Bear Swamp
Find Your Place

About Bear Swamp

Hike three miles of trails, some steep in places, to a nearby beaver pond and terrific views of hillside orchards spreading below and the distant Green Mountains.

What makes Bear Swamp a special place?
To early settlers, Bear Swamp was truly rough terrain: steep, wooded hillsides and exposed bedrock descending to boggy wetlands and swamp. Nonetheless, all of the land was cleared for forest products, pasture, and even hayfields. But contemporary explorers will find a landscape of hard beauty, with field reclaimed by forest and the dark lowlands illuminated by colorful wildflowers in bloom.

Return to the Wild
Other than remnants of water mills and maple sugaring works, man’s imprint here has been largely swallowed by the return of the forest. And along with the oak and cherry, maple and birch and evergreens, have come clusters of lowland vernal pools, shaded from the sun.

The trees provide habitat and nesting places for myriad bird species. Come spring, several species of warblers announce their arrival, as mallards and wood ducks murmur in the ponds and freshwater marshes. And from the seasonal pools emerge the insistent songs of spring peepers and wood frogs. Great-horned owls and barred owls hoot in winter, while pileated woodpeckers loudly hammer home their presence on dead pines all year long.

Trails
3 miles of trails. Moderate hiking, strenuous in places.

The aptly named Fern Glade Trail passes through carpets of ferns and wildflowers. Take the Beaver Brook Trail, also accurately named, to where an aging stone dam supports a beaver dam. If you love a grand vista, follow the trail to Apple Valley Overlook. From this promontory, a panorama takes in both apple orchards in the near distance and, on the northern horizon, the Green Mountains of Vermont.

When to Visit
Open year-round, daily, sunrise to sunset. Allow a minimum of 1½ hours.

Facilities
Picnic table at Apple Valley overlook.

Regulations & Advisories

  • Seasonal hunting is allowed.

  • Mountain biking is not allowed.

  • Dogs must be kept on leash at all times.

Directions

Hawley Road
Ashfield, MA 01330
Telephone: 413.532.1631
pvregion@ttor.org

Latitude: 42.549
Longitude: -72.825

Get directions on Google Maps.

From Northampton: Take Rt. 9 West.
Turn right at Cape St./Rt. 112 North. After
6 mi., turn left at Hawley Rd. Follow for 1.7
mi. to entrance and roadside parking on left.

From Pittsfield: Take Rt. 9 East/Rt. 8A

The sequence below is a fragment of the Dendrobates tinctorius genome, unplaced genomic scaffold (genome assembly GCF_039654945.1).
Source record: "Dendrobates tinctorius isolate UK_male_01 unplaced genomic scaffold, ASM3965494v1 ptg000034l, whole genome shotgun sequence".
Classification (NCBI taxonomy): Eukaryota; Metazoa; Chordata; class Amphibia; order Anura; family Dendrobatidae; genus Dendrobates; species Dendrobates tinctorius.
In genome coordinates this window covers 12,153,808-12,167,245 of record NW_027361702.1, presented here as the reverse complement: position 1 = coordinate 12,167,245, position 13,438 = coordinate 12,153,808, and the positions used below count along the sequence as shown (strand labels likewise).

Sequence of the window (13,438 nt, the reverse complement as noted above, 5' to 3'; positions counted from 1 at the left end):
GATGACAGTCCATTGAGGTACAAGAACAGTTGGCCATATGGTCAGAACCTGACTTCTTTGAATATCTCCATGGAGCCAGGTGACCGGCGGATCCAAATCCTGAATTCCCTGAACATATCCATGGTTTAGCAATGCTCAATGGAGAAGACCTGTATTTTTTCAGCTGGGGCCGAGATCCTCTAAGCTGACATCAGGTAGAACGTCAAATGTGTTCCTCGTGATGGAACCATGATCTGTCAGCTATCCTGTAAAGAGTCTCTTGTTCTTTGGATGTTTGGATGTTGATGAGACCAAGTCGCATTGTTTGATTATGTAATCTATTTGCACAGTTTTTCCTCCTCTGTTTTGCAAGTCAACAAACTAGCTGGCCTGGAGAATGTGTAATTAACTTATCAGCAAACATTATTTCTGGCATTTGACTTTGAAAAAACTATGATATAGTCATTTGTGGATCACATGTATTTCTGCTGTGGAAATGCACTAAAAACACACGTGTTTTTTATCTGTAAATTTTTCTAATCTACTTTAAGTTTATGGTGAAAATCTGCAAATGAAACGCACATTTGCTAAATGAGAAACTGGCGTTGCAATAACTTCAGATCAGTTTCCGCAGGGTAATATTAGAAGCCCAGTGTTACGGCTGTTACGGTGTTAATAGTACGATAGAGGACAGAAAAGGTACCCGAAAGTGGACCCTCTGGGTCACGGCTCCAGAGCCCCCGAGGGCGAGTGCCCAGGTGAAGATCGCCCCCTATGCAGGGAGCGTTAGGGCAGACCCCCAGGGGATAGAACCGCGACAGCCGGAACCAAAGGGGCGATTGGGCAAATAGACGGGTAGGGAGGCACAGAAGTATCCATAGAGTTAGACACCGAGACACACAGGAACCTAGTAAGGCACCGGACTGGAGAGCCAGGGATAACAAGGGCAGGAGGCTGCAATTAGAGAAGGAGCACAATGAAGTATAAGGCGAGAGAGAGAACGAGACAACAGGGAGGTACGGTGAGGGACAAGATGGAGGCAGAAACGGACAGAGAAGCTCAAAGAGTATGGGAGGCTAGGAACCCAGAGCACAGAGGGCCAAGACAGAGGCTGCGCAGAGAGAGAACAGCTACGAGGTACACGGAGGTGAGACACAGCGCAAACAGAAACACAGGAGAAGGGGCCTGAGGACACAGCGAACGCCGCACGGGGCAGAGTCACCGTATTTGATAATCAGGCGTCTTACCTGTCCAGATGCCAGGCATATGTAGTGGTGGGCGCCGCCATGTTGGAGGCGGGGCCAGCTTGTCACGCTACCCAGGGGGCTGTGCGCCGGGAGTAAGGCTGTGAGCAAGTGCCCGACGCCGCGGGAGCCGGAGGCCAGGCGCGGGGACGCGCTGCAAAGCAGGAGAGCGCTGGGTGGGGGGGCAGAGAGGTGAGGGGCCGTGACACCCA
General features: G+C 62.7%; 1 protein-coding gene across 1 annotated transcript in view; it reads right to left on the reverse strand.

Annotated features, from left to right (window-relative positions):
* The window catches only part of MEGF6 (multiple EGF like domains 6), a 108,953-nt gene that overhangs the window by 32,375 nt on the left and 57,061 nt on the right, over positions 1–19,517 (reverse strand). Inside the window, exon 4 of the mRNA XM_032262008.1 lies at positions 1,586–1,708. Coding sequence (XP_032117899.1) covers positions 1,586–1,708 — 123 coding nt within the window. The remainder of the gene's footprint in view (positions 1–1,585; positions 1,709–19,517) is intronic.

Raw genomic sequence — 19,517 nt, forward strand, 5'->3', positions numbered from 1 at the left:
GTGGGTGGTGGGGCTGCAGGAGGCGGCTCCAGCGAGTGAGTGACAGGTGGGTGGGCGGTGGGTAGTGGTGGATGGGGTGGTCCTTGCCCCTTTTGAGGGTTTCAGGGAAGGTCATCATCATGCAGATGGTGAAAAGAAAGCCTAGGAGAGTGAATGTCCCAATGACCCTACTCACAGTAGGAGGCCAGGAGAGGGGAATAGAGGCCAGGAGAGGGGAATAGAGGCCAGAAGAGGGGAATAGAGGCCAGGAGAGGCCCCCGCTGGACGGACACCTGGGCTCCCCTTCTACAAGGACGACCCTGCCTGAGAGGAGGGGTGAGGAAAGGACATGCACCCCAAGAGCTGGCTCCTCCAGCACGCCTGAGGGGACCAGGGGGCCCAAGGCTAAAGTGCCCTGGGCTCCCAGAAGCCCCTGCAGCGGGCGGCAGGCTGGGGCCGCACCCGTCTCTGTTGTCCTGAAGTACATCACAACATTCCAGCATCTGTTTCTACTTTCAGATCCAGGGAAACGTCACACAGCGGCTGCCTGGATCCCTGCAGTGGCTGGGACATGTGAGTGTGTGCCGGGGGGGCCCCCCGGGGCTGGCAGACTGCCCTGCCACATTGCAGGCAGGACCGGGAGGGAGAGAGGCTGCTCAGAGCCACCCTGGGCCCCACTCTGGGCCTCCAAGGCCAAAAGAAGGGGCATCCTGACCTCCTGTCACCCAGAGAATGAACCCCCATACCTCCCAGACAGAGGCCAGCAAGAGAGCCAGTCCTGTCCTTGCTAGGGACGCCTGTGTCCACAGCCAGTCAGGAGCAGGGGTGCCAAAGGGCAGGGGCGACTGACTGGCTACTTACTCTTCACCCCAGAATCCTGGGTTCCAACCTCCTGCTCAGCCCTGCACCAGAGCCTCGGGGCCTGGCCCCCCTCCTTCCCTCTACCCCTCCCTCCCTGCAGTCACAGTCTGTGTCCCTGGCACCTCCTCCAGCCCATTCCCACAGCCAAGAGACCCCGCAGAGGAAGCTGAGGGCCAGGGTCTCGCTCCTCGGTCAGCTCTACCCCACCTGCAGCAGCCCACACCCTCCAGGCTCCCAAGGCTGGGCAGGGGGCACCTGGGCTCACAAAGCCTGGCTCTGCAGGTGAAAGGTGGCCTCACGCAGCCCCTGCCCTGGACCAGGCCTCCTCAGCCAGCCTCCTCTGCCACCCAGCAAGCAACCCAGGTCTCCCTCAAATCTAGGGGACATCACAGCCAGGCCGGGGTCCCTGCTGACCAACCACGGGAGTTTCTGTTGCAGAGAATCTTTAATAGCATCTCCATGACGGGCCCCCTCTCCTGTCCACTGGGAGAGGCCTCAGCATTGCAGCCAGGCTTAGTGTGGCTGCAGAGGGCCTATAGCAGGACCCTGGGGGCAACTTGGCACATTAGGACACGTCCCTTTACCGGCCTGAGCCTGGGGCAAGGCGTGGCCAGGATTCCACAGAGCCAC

North. Turn left onto Rt. 8A North/Savoy
Rd. After 4.4 mi., turn right onto Rt. 116
South. After 15 mi., turn left onto Rt. 112
North. At intersection of Rt. 112, Rt. 116,
and Hawley Rd. in Ashfield, follow Hawley
Rd. west 1.7 mi. to entrance and roadside
parking on left.

The path to the Apple Valley Overlook
is opposite the main entrance.

Admission

When to Visit
Open year-round, daily, sunrise to sunset. Allow a minimum of 1½ hours.

Admission
FREE to all

Property History

Much of this rugged landscape was cleared by settlers in the 18th century for sheep pasture and other agricultural uses, while the upper slopes were logged for fuel wood and building timber. Concerned that the growing population of Ashfield would spell an end to its wild places, Esther and Philip Steinmetz began to buy land in the early 1960s and rallied other like-minded property owners to help preserve this environmental gem. A memorial plaque is found at the Apple Valley Overlook.

Property Acquisition History
Original acreage a gift of Rev. and Mrs. Philip H. Steinmetz in 1968. Additional land given in 1974 and 1979. Additional land given by Kathleen T. Tanner, Mabelle T. Jordan, Blanche T. Clark, and Edward G. Tatro in 1969; Mr. and Mrs. Gouverneur Morris Phelps in 1970; Mrs. Helen S. Walker in 1971; and Dr. and Mrs. Henry G. Clarke in 1974. Additional land purchased in 1997.

Maps and Resources

Printed trail maps are distributed free from bulletin board at entrance. Please understand that supplies periodically run out. We recommend that you download a trail map before you visit.



Private Functions

Private functions may be arranged under certain conditions; call 413.532.1631 or e-mail for more information.

Planning Your Visit

Before You Go
We encourage you to visit as many Trustees properties as you can.

Wherever your travels take you, please observe all posted regulations, follow special instructions from property staff, and keep in mind the Stewardship Code:

  • Protect wildlife and plants.
  • Guard against all risk of fire.
  • Help keep air and water clean.
  • Carry out what you carry in.
  • Use marked footpaths and bridle paths.
  • Leave livestock, crops, and machinery alone.
  • Respect the privacy of neighboring land.
  • Enjoy and share the landscape with others.

Click on links below for further visitor information:

Before Setting Out

Enjoying Trustees Reservations

Safety

About Hunting on Trustees of Reservations Land

Tell Us What You Think

We’d love to hear about your visit! Here are three easy ways to let us know what you think:

  1. Take our visitor survey. If you have a question for us, you can ask us in the survey and we’ll get back to you.

  2. Post a comment about your visit on our Facebook page.

  3. Share your experiences with other visitors on our website. Simply fill out the form below, and we’ll post your comment right here on this page.


Submitted by Chris on: October 20, 2013
It was hard to find the orange markers on a part of the Lookout trail, heading south. At one point we thought we were lost Have a trail map helped a little. Maybe the leaves on the ground made even seeing a trail more difficult.



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Announcements & Alerts

No advisories at this time.

Upcoming Things To Do
No events for this reservation at this time.
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Bear Swamp in the News

14 Amazing Places to See Fall Foliage
Oct 3 – Boston Magazine